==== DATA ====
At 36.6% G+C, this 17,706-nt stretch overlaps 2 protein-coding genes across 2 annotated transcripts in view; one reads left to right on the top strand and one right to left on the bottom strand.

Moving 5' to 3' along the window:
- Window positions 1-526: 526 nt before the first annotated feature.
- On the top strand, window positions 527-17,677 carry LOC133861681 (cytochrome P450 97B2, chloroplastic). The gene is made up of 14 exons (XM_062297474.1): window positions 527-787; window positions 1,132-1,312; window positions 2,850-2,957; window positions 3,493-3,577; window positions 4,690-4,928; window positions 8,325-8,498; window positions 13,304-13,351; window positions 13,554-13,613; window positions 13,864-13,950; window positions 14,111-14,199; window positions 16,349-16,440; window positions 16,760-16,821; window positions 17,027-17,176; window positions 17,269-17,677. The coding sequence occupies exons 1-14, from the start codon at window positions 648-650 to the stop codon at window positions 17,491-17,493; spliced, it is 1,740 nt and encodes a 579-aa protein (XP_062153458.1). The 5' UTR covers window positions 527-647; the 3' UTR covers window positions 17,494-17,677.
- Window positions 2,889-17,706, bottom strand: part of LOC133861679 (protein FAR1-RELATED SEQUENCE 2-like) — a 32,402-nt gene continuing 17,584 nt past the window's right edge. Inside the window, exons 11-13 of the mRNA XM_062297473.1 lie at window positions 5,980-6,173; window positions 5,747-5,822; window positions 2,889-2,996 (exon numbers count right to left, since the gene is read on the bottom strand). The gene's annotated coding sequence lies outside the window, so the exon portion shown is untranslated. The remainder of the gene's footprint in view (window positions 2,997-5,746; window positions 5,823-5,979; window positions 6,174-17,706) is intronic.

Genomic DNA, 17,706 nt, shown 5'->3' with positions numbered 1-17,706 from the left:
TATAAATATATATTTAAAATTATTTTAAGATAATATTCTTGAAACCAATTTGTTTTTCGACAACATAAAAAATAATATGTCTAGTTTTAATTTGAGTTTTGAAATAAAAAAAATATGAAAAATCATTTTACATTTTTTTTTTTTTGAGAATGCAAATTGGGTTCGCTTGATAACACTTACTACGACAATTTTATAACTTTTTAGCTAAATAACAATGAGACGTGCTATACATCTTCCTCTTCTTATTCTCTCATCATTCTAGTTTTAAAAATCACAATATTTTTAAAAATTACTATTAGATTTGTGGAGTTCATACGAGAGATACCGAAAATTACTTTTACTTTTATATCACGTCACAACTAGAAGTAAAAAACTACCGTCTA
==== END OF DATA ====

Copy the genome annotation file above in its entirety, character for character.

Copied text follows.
At 36.6% G+C, this 17,706-nt stretch overlaps 2 protein-coding genes across 2 annotated transcripts in view; one reads left to right on the top strand and one right to left on the bottom strand.

Moving 5' to 3' along the window:
- Window positions 1-526: 526 nt before the first annotated feature.
- On the top strand, window positions 527-17,677 carry LOC133861681 (cytochrome P450 97B2, chloroplastic). The gene is made up of 14 exons (XM_062297474.1): window positions 527-787; window positions 1,132-1,312; window positions 2,850-2,957; window positions 3,493-3,577; window positions 4,690-4,928; window positions 8,325-8,498; window positions 13,304-13,351; window positions 13,554-13,613; window positions 13,864-13,950; window positions 14,111-14,199; window positions 16,349-16,440; window positions 16,760-16,821; window positions 17,027-17,176; window positions 17,269-17,677. The coding sequence occupies exons 1-14, from the start codon at window positions 648-650 to the stop codon at window positions 17,491-17,493; spliced, it is 1,740 nt and encodes a 579-aa protein (XP_062153458.1). The 5' UTR covers window positions 527-647; the 3' UTR covers window positions 17,494-17,677.
- Window positions 2,889-17,706, bottom strand: part of LOC133861679 (protein FAR1-RELATED SEQUENCE 2-like) — a 32,402-nt gene continuing 17,584 nt past the window's right edge. Inside the window, exons 11-13 of the mRNA XM_062297473.1 lie at window positions 5,980-6,173; window positions 5,747-5,822; window positions 2,889-2,996 (exon numbers count right to left, since the gene is read on the bottom strand). The gene's annotated coding sequence lies outside the window, so the exon portion shown is untranslated. The remainder of the gene's footprint in view (window positions 2,997-5,746; window positions 5,823-5,979; window positions 6,174-17,706) is intronic.

Genomic DNA, 17,706 nt, shown 5'->3' with positions numbered 1-17,706 from the left:
TATAAATATATATTTAAAATTATTTTAAGATAATATTCTTGAAACCAATTTGTTTTTCGACAACATAAAAAATAATATGTCTAGTTTTAATTTGAGTTTTGAAATAAAAAAAATATGAAAAATCATTTTACATTTTTTTTTTTTTGAGAATGCAAATTGGGTTCGCTTGATAACACTTACTACGACAATTTTATAACTTTTTAGCTAAATAACAATGAGACGTGCTATACATCTTCCTCTTCTTATTCTCTCATCATTCTAGTTTTAAAAATCACAATATTTTTAAAAATTACTATTAGATTTGTGGAGTTCATACGAGAGATACCGAAAATTACTTTTACTTTTATATCACGTCACAACTAGAAGTAAAAAACTACCGTCTA